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Emily Johansen

Associate Director, Graduate Studies
Associate Professor
Areas of Speciality
  • 20th and 21st Century Studies
  • Transnational Literatures
  • (979) 845-8331
  • LAAH 422
Professional Links


Ph.D., McMaster University, 2008

M.A., University of Guelph, 2004

B.A., University of Alberta, 2003

Research Interests

Dr. Johansen’s Scholars@TAMU Profile

  • 20th and 21st century transnational literatures and theory
  • 20th and 21st century British literature and culture
  • Cultural studies
  • Postcolonial literature
  • Cosmopolitanism


Neoliberalism-and-the-Nocel - johansenJohansen, Emily and Alissa G. Karl.  Neoliberalism and the Novel. Routledge, 2015

The novel form has long been connected to modern capitalism and is, arguably, the literary genre most prominently enmeshed in contemporary global markets. Yet, as many critics have suggested about capital, something has changed in the last forty years. With the rise of neoliberalism as the dominant global economic rationality and mode of governance, the experience of capital has produced new ways of seeing and relating to the world, leading, as David Harvey observes, to “the financialization of everything”. The novel, indexed to capital in myriad ways, then, must similarly have been transformed.



Cosmopolitanism-and-Place - johansenJohansen, Emily. Cosmopolitanism and Place: Spatial Forms in Contemporary Anglophone Literature. Palgrave, 2014.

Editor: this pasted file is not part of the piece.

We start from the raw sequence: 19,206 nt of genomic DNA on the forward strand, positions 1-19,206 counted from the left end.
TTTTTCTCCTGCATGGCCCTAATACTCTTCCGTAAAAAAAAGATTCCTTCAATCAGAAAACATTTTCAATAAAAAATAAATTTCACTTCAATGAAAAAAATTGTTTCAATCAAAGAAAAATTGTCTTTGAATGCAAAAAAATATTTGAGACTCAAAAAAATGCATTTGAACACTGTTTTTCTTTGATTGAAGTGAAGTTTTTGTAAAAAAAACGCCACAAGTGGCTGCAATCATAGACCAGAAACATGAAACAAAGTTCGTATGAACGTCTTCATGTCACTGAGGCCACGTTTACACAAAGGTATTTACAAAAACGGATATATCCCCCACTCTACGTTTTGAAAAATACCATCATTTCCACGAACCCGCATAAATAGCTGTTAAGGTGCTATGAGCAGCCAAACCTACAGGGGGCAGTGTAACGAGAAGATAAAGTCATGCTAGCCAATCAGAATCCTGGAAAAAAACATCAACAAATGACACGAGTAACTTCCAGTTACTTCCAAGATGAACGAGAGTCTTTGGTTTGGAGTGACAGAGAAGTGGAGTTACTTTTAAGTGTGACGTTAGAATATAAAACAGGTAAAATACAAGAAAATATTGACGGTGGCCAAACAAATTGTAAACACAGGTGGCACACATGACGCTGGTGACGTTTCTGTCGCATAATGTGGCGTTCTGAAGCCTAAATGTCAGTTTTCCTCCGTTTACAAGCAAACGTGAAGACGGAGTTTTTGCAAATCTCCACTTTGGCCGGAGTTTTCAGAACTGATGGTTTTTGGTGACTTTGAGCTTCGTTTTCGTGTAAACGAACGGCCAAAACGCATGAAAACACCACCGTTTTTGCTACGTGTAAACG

Cosmopolitanism and Place considers the way contemporary Anglophone fiction connects global identities with the experience in local places. Looking at fiction set in metropolises, regional cities, and rural communities, this book argues that the everyday experience of these places produces forms of wide connections that emphasize social justice.

Other Publications

  • “Cosmopolitan Risk, Neoliberal Unfreedom: Transparency and Responsibility in John Le Carré’s The Constant Gardener.” Open Library of Humanities. 4.2 (2018).
  • “History in Place: Territorialized Cosmopolitanism in Teju Cole’s Open City.” Diaspora. 20.1 (2018): 20-39.
  • “The Neoliberal Gothic: Gone Girl, Broken Harbor, and the Terror of Everyday Life.” Contemporary Literature. 57.1 (2016): 30-55.
  • “Bureaucracy and Narrative Possibilities in Kazuo Ishiguro’s Never Let Me Go.” Journal of Commonwealth Literature. 51.3 (2016): 416-31.
  • “Muscular Multiculturalism: Bodies, Space, and Living Together in Andrea Levy’s Small Island.” Critique: Studies in Contemporary Fiction. 56.4 (2015): 383-98.
  • “The Banal Conviviality of Neoliberal Cosmopolitanism.” Textual Practice. 29.2 (2015): 295-314.
  • “Becoming the Virus: Re-Thinking and Re-Placing Cosmopolitanism in Hari Kunzru’s Transmission.” Journal of Postcolonial Writing. 49.4 (2013): 419-31.
  • “Risky Cosmopolitanism: Risk and Responsibility in Catherine Bush’s The Rules of Engagement.” ARIEL. 42.1 (2011): 129-47.
  • “The Political Allure of the Local: Food and Cosmopolitanism in Timothy Taylor’s Stanley Park and Ruth L. Ozeki’s My Year of Meats.” Politics and Culture. 2 (2009).
  • “Imagining the Global and the Rural: Rural Cosmopolitanism in Sharon Butala’s The Garden of Eden and Amitav Ghosh’s The Hungry Tide.” Postcolonial Text. 4.3 (2008): 1-18.
  • “‘The streets are the dwelling place of the collective’: Public Space and Cosmopolitan Citizenship in What We All Long For.” Canadian Literature. 196 (2008): 48-62.